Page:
Deloitte’s Three CIO Archetypes

The most successful CIOs nowadays are those who maintain the legacy system while simultaneously looking for innovations to adapt to changes. Strategic CIOs need to identify their own goals, and then align their innovations with business needs through collaboration and high skill. This requires CIOs to take on a digital mindset that adopts a “default to yes” IT philosophy. Michael Krigsman, in an article for ZDNet, discusses findings of a recent Deloitte survey that describes three CIO archetypes:

  • Trusted operators: focus on efficiency and performance to get thing more reliable, predictable, accurate, and less costly
  • Change instigators: lead transformation efforts to drive the imaginative and deliberative
  • Business co-creators: support revenue and growth, and answer the question, “How do we align with strategic initiatives and drive real change?”

Encourage Digital CIOs to Thrive

There is apparently an even mix of these three CIO types, and there will be overlaps in priorities at times. For instance, technology-minded CIOs have to understand that conservatism doesn’t work as well in IT as in politics. Agile is becoming the norm. You can maintain the legacy systems, but key areas can be improved to adjust to the time being. To truly adopt agile, it takes a significant change in the way the business works with IT to enhance the quality of service delivery.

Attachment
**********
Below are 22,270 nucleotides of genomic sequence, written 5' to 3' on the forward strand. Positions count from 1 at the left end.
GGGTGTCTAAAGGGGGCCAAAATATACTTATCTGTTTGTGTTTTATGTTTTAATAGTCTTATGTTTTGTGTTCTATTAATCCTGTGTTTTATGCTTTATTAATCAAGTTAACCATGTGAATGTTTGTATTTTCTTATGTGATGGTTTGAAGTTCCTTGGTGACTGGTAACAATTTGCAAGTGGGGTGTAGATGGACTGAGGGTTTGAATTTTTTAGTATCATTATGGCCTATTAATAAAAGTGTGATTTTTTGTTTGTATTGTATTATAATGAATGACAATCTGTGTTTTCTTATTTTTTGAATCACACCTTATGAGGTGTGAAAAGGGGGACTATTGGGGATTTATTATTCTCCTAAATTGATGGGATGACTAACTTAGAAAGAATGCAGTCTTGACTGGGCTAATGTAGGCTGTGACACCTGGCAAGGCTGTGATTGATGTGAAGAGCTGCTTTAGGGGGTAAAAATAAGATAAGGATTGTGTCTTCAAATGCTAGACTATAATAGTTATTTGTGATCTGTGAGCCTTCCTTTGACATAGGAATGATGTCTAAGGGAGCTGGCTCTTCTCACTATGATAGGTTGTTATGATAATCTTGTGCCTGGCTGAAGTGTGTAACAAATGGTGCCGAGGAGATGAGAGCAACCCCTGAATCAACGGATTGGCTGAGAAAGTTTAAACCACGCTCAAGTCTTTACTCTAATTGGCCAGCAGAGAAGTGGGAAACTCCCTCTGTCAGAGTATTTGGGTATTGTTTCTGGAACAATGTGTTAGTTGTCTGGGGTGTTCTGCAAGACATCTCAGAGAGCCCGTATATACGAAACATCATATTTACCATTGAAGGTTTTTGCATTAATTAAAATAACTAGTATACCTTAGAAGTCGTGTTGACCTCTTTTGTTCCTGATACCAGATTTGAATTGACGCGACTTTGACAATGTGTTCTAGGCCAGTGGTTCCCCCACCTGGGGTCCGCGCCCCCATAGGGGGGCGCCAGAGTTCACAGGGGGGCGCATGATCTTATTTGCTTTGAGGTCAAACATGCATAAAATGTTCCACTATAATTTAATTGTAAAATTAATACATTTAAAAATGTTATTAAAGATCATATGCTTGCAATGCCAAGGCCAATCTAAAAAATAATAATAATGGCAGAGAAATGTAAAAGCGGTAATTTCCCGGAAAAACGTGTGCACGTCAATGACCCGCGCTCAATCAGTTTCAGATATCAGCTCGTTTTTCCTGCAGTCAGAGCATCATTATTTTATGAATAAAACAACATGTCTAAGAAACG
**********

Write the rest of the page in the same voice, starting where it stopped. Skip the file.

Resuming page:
It is important for CIOs to instill a culture of curiosity and learning in the workplace. Working is only meaningful when there are opportunities for learning and challenging traditions. According to Deloitte’s Bill Briggs, this means staying relevant and credible:

It means I have to invest in tools and use DevOps as an umbrella for a lot of things. I need to automate testing in a way that I probably can’t do at scale today. I need to automate release management, so there is less hands-on, manual labor on keyboards. I need to invest in autonomic processes that help IT run and free up my people to do more important things.

Speed in IT is also a competitive advantage, but it has to be done right. “Right-speed” IT (not necessarily bimodal IT) can drive a business, and shape the pattern of technology. This will require CIOs to interact effectively with the IT department to push for digital transformation, while igniting business solutions that affect the organization as a whole.

You can view the original article and an accompanying video with Briggs here:

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